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Forum topic by InstantSiv posted 10-06-2014 03:14 AM 840 views 0 times favorited 4 replies Add to Favorites Watch
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InstantSiv

259 posts in 1059 days


10-06-2014 03:14 AM

Topic tags/keywords: tip router milling joining

I read an email newsletter recently and a tip was to increase the feed rate when using a router. Supposedly you’ll get a cleaner cut and the bit will hold it’s sharpness longer. I feed the router just fast enough where it wouldn’t burn the wood. I tried a faster feed rate (2x to 3x faster feed rate) and I think the tip is good. I noticed the router sounded like it wasn’t struggling as hard. The newsletter said that a faster feed rate will clear the chips out better and keep the bit temperature down. I haven’t noticed any difference in the cut quality.

Anyways just wanted to pass it along.


4 replies so far

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DrTebi

256 posts in 2731 days


#1 posted 10-06-2014 03:22 AM

Interesting, I will give it a try. Are you sure the motor wasn’t working harder at 3x the feed rate?

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InstantSiv

259 posts in 1059 days


#2 posted 10-06-2014 12:33 PM

I can’t say about the motor working harder or not. What I noticed is the sound of the bit chewing up the wood went from a struggling/whining/grumbling type sound to a humming type sound. The other thing I noticed is that with the slower feed rate it felt like I had to push the router along. With the faster feed rate it kinda felt like it was on auto pilot almost. I didn’t feel like I had to push once I got to the right feed rate. It felt like I was just steering.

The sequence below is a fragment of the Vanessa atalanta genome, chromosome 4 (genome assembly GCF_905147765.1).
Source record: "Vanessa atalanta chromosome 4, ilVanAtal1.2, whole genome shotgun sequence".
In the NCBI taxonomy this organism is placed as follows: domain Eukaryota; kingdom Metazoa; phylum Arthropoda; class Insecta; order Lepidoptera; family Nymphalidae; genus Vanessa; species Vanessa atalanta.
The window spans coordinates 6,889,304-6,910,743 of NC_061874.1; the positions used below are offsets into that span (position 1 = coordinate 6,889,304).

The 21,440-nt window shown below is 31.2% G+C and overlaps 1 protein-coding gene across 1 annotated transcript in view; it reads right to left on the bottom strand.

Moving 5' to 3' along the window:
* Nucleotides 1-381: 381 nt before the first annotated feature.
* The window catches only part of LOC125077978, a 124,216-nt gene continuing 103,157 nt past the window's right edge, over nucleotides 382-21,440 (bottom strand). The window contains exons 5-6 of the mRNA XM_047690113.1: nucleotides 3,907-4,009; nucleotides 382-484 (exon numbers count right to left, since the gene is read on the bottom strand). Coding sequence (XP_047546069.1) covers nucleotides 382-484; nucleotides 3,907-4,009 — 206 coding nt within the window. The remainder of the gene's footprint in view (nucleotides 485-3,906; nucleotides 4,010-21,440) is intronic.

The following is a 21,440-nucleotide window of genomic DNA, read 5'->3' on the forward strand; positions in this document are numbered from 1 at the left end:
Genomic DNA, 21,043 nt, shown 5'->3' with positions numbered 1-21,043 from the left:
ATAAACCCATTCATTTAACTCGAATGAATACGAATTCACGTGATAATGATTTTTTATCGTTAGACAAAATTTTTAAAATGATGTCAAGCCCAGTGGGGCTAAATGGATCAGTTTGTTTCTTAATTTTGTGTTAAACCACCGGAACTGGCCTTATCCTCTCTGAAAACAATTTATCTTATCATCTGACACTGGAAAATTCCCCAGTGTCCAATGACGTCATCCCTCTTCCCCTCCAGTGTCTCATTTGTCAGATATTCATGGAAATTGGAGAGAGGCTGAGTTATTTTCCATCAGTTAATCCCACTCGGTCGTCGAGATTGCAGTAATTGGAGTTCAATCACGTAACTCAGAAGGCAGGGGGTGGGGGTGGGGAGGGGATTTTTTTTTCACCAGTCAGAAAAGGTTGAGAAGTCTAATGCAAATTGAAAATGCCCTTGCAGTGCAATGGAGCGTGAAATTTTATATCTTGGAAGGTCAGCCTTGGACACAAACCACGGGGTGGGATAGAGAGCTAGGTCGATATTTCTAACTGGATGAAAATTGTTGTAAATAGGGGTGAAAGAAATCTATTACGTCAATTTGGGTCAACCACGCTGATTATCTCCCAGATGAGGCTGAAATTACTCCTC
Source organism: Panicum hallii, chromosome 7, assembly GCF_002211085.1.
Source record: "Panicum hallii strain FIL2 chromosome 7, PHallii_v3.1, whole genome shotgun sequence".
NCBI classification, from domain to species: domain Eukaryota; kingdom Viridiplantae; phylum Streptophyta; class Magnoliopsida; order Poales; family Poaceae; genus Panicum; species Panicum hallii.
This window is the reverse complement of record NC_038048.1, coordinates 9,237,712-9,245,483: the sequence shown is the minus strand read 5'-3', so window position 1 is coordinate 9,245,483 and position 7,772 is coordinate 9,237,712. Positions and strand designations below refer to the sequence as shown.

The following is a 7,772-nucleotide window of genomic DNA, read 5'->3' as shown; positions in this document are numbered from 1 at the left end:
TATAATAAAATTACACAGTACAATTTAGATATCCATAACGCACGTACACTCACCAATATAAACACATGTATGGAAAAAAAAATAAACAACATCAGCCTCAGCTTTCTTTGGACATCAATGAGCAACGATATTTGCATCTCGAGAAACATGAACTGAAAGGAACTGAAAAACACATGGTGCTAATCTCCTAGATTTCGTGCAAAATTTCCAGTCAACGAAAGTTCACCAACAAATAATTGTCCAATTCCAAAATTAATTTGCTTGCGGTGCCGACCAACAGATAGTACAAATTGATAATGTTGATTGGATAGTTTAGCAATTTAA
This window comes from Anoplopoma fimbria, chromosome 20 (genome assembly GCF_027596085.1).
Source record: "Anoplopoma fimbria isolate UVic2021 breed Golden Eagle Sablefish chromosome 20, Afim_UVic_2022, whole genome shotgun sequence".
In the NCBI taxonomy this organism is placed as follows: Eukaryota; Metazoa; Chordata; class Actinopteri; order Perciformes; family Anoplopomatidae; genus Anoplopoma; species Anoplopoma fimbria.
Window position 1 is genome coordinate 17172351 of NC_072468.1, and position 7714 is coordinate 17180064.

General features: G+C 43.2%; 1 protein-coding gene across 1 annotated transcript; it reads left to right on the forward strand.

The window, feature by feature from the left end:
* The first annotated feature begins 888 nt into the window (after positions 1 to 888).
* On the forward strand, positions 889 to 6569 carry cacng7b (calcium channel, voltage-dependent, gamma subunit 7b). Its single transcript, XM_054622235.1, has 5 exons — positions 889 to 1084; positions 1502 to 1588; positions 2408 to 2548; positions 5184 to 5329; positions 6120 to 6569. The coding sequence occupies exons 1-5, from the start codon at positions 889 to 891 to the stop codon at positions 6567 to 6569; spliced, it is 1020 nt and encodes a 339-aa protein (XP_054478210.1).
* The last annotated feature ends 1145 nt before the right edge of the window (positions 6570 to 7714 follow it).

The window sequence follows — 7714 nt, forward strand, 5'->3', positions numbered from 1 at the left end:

A better term might be resistance. It felt like there was more resistance with a slower feed rate.

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DLCW

530 posts in 2118 days


#3 posted 10-13-2014 10:48 PM

This was the first thing I had to accept when I got my CNC. I didn’t run my work past my bit on my router table very fast. My bits didn’t stay sharp for very long.

When I first started using a CNC in my business I used the same slow feed rates. Bits dulled pretty fast. An experienced operator told me to speed it up. I now cut at a speed of 5 to 7 inches per second which is faster then you can safely go with a hand router but I was amazed at how long the bits stayed sharp and how much better the cuts were.

It is called chip load. Every bit has a RPM and feed speed that will create the ideal sized chip when it cuts the wood. For straight cutters manufacturers provide tables for figuring this out. Then you need to dial it in to the exact speed and RPM for your particular CNC (router). I now feed much faster on my router table then I had before getting the CNC. Bits are stay sharper and my cuts are cleaner. I’m glad I learned on the CNC that I was feeding my hand router to slow all those years.

In the CNC world there is a saying “A screaming bit is a hungry bit”. A bit that makes high pitched sound and a LOT of noise is either being feed to slow or the RPM is to high. The same goes with a hand router.

-- Don, Diamond Lake Custom Woodworks - http://www.dlwoodworks.com - "If you make something idiot proof, all they do is make a better idiot"

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TheWoodenOyster

1275 posts in 1399 days


#4 posted 10-13-2014 11:52 PM

Very interesting stuff. I’ll have to give this a shot next time I use my router.

-- The Wood Is Your Oyster

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